The captain of the Marie Roget tightened the lid of the bathysphere one last time, saluted us through the thickened glass observation window, and gave orders for Professor Apollinax and myself to be lowered into the deep…

          How extraordinary to descend through strata beneath strata of seemingly infinite varieties of blue then green then previously unknown variations of purple, ending (or merely beginning?) with the profoundest, most psychologically oppressive expression of black! The fish that populate these deeps are of a nature so grotesque to be almost fantastical. They are translucent white and carry their own illumination with which to penetrate the infernal dark. Some have stalks on their heads that carry electric bulbs like wilting flowers; others are studded with lights and thus resemble illuminated bateaux mouches on the Paris Seine. After thirty or forty minutes of awed silence I turned to Professor Apollinax and said,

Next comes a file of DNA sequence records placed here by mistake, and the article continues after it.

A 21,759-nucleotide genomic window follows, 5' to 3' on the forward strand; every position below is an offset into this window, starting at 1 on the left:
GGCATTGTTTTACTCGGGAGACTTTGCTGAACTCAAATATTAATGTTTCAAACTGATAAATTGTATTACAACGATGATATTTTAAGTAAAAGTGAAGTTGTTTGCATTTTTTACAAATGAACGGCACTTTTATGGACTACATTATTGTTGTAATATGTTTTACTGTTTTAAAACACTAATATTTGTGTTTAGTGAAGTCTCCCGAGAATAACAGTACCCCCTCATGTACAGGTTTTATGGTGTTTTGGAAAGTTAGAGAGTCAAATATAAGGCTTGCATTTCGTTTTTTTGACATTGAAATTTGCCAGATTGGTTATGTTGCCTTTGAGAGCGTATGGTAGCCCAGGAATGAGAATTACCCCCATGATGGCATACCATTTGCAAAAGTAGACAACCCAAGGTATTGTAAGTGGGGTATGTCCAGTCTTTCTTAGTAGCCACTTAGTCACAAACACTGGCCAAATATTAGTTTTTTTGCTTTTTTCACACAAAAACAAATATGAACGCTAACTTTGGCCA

“My dear Professor, I do believe we have entered a world of which God is as ignorant as we.”

          “My earnest fear,” replied the Professor, “is that God is ignorant of our world and that we have intruded into the world of God…”


I smoke a cigarette in the semi-darkness of my room and pray the silence will continue. Just time, I hear myself asking, just time to drink one more glass of cognac, to smoke one more from a sky-blue packet of Gauloises caporal… The smoke hangs in the air, undulating, ululating, rippling the way jellyfish ripple in the South China Sea…